If you like portrait work, draw pages and pages of noses and eyes and lips. Draw 100 portraits! Do it from different angles. Draw the skull to understand the form underneath the skin. Approach the subject with a childlike fascination. Try new ways to make the same mark. Try shading with higher contrast. Introduce texture or hatching or see how different your lines look with sharper angles or smoother curves or vary them from thick and thin. Try to subtract as much visual information as you can while maintaining a visual description of the subject. Deconstruct the way you approach the subject. Do you start with the eyes? Leave them for last. Play with color. Providing limitations like a limited color palette, or utilizing just 4 values can inspire new ways of thinking and problem-solving. Try to create the subject with value instead of lines, or lines instead of value. Approach the subject like you're carving a sculpture on the page. The options are endless but don't forget to apply this idea to your art not just your practice. Draft thumbnail sketches and smaller-scale versions of your ideas prior to the final to work out problem areas, explore risky techniques, and better understand your composition.


All that being said, don't lose sight of the end goal. Building a creative habit can be difficult, but beating yourself up for skipping a day, falling short, or not seeing visible progress does nothing to push you toward your goal. In fact, a negative motivation of not feeling good enough will not get you as far as a positive one stemming from a love of learning and a desire to improve one's self. If you keep finding yourself dissatisfied and always falling short, it may be time to stop scrutinizing the practice and start scrutinizing the goal itself.


Scrutinize the goal


Another artist approached me for advice on achieving their dream: to draw from imagination. To achieve this goal should you practice from reference, or is the act of 'copying' detrimental to this goal? It's difficult to know how to fix your mistakes when drawing from your imagination because there's nothing to compare it to. On the other hand, working from a reference can look stale, unoriginal, and artificial and the results may frustrate you and take you farther from your goal.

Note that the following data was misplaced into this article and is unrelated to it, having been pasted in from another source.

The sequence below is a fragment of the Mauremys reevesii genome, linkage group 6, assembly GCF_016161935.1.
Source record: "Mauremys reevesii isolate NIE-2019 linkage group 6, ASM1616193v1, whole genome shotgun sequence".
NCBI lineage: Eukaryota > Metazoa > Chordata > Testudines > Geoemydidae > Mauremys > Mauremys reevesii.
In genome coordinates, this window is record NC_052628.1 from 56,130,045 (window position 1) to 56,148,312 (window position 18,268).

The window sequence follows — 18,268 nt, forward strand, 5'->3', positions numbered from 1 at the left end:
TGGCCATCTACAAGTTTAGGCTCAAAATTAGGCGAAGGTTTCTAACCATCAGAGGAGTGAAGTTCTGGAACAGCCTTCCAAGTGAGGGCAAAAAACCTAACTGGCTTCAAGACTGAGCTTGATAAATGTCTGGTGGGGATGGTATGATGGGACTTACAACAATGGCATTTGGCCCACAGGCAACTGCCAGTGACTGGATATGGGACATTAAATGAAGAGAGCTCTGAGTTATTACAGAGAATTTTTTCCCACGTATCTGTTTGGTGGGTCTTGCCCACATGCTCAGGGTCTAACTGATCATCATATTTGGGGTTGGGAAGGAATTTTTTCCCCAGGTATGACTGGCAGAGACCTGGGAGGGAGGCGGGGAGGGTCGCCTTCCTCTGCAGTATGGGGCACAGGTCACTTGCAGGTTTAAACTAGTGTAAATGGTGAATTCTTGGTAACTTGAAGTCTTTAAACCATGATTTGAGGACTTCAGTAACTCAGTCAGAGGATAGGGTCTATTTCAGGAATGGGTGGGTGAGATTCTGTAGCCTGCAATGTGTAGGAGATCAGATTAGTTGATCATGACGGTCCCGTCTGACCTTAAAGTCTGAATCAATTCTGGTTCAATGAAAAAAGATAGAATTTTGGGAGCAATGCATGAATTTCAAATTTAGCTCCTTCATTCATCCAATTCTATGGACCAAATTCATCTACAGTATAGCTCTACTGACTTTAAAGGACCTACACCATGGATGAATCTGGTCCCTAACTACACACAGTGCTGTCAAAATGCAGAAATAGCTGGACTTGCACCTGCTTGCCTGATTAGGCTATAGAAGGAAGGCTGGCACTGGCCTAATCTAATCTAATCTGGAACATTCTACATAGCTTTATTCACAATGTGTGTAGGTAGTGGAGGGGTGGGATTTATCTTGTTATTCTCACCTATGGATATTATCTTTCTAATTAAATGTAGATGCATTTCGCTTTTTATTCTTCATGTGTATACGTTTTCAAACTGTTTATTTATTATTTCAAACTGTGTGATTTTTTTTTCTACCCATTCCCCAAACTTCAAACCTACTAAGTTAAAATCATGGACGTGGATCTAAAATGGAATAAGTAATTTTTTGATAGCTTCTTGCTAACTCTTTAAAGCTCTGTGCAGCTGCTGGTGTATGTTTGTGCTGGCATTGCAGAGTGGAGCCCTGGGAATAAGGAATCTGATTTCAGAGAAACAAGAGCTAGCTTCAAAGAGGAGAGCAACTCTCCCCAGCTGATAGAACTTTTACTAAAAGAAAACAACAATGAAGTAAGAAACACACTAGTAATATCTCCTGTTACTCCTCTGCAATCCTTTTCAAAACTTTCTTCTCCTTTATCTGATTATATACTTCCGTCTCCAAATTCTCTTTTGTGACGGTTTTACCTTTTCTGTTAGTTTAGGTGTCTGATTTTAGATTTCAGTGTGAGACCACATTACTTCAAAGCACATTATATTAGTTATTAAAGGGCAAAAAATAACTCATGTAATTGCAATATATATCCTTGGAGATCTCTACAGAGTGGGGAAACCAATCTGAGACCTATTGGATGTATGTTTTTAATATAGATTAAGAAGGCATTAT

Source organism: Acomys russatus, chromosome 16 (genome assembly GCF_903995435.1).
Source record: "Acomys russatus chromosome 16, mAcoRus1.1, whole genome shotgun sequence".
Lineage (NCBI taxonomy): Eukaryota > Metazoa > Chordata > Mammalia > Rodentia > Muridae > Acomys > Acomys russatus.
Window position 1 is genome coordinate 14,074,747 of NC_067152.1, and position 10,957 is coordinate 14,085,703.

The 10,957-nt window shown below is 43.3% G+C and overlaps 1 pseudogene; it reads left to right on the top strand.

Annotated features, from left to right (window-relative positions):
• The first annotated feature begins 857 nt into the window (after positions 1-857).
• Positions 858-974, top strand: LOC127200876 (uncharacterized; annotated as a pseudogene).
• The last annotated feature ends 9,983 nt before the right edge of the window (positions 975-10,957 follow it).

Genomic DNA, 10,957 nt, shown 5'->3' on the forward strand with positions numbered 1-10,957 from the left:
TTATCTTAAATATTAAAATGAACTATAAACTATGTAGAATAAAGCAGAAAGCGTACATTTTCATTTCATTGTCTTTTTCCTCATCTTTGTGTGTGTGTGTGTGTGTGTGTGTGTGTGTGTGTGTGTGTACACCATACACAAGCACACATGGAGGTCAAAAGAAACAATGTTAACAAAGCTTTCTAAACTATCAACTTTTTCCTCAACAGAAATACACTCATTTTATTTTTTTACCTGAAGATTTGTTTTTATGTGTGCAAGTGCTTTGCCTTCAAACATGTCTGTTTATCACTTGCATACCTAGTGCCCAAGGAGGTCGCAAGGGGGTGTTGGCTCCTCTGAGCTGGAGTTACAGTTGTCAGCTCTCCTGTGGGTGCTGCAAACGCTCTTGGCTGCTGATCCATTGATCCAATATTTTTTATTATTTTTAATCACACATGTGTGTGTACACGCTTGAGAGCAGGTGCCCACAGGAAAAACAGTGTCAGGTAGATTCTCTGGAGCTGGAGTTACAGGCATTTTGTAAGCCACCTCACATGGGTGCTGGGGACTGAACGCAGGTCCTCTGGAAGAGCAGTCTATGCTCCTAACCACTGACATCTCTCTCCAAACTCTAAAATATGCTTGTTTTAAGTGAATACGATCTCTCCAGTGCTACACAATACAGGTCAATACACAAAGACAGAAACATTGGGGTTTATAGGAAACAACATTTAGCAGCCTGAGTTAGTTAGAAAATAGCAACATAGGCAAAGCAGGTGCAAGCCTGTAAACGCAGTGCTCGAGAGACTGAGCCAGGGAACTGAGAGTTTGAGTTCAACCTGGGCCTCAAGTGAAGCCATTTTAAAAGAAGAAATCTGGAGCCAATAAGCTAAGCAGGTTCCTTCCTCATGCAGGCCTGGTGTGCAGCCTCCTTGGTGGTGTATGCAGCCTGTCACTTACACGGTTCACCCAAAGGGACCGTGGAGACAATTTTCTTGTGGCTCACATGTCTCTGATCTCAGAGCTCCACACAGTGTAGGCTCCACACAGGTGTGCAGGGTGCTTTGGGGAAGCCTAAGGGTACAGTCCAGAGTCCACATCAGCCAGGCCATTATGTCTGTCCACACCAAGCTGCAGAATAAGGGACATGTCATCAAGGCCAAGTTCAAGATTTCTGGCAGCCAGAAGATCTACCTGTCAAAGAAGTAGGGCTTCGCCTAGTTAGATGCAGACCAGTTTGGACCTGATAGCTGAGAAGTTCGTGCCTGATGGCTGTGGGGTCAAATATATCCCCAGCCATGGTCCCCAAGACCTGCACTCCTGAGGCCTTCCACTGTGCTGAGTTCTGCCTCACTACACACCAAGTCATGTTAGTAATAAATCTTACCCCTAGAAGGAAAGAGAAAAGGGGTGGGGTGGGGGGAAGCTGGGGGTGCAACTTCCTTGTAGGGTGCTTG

I struggled with this too. I felt like a fraud. Sometimes I still do. After I graduated with my degree in art I found out that I have aphantasia, and drawing from my imagination like that just wasn't possible. People with aphantasia cannot conjure imagery in their mind's eye, and to some extremes, it can affect the other senses and the ability to imagine scents or touch. Regardless if you have aphantasia or not, everyone exists on a spectrum of vivid imagery they're able to picture in their head. Anyone can be an artist and my advice remains the same.


I rely heavily on references, but I try to ensure my work transcends the reference after I've got the basics down. It's quite possible that drawing from your imagination in the way you want to isn't how making art actually works for you. It's what you think happens behind closed doors for other successful artists, but you somehow seem to struggle. It's a fruitless pursuit and with an unachievable goal like that you're just setting yourself up to fail. Set smaller, more realistic goals. Building a habit of consistent effort is a great starting point and a measurable goal. When you're learning, it's important to have a reference to compare and see where you can improve. Even if creating from your mind's eye is still your goal, developing a repertoire of visual imagery you can create well before you abandon reference is crucial. Even if you are capable of drawing from your imagination, that shouldn't be the first goal you focus on. Come back to reference. Draw your subject with reference, then draw it without. Compare the two. See what your mind's eye doesn't see. Then try it again.


My personal solution is combining multiple references and photoshopping them together (either literally or just in my mind) to create the image I want to make. Creating a dynamic piece might mean finding a great action shot for body language, yet another image for the face, and multiple references for the background. You're still working toward your goal of creating from imagination to bring that image to life while using existing imagery. It's not just copying. To pull this off successfully, you need to be mindful of color, light, perspective, and atmosphere. Transcend the reference material to make each unique puzzle piece exist in that space. Do not simply copy, but utilize reference as a framework to bring your imagination to life. Once you've got your proportions and basics down, continue work without the reference. How can you alter the subject to make it look more believable in your creation as opposed to reality?


This is what worked for me, but we all have our own unique strengths and weaknesses. Eventually, you'll find what works best for you, but the solution is always to make more art.